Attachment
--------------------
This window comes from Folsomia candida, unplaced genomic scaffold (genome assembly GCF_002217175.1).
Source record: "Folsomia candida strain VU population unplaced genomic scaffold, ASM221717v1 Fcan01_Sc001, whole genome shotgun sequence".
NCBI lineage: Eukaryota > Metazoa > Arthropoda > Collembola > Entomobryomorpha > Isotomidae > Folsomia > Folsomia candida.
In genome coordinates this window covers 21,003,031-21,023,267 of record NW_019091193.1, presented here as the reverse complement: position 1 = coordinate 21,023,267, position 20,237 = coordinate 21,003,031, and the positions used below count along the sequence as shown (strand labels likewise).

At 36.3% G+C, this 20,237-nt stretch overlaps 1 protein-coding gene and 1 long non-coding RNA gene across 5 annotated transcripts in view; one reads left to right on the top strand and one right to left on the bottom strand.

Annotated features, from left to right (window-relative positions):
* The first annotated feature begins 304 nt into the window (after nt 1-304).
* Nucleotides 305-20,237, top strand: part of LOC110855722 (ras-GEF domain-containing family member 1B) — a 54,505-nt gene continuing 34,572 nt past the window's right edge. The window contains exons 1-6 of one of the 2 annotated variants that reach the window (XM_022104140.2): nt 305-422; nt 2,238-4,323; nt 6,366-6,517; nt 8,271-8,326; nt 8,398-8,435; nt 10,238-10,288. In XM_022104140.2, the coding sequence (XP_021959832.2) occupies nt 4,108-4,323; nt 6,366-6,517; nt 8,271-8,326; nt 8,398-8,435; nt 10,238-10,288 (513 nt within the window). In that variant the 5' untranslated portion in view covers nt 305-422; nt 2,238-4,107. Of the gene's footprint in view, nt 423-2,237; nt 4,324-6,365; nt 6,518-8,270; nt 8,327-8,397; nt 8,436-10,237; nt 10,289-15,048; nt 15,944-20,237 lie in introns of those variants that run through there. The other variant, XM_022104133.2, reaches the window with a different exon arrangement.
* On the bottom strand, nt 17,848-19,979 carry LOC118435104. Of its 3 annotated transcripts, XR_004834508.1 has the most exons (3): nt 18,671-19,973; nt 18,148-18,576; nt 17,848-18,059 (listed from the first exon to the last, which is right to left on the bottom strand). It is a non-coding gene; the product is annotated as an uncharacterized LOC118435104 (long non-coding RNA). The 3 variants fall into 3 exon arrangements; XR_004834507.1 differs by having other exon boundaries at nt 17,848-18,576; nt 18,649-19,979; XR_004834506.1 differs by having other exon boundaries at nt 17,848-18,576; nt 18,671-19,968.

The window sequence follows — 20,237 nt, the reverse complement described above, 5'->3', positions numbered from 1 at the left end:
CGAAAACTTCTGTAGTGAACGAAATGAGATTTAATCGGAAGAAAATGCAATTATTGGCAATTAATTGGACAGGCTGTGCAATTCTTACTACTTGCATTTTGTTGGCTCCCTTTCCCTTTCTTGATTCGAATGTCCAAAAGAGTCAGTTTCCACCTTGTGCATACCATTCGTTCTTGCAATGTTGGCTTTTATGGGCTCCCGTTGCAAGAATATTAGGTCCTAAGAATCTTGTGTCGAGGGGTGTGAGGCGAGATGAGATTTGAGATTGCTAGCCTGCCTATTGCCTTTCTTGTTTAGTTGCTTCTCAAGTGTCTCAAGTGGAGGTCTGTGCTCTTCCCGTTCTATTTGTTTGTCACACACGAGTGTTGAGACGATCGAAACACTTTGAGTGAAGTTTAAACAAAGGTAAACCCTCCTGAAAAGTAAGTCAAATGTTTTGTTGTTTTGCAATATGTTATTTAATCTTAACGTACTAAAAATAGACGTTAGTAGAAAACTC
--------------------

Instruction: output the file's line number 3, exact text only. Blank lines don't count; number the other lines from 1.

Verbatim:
NCBI lineage: Eukaryota > Metazoa > Arthropoda > Collembola > Entomobryomorpha > Isotomidae > Folsomia > Folsomia candida.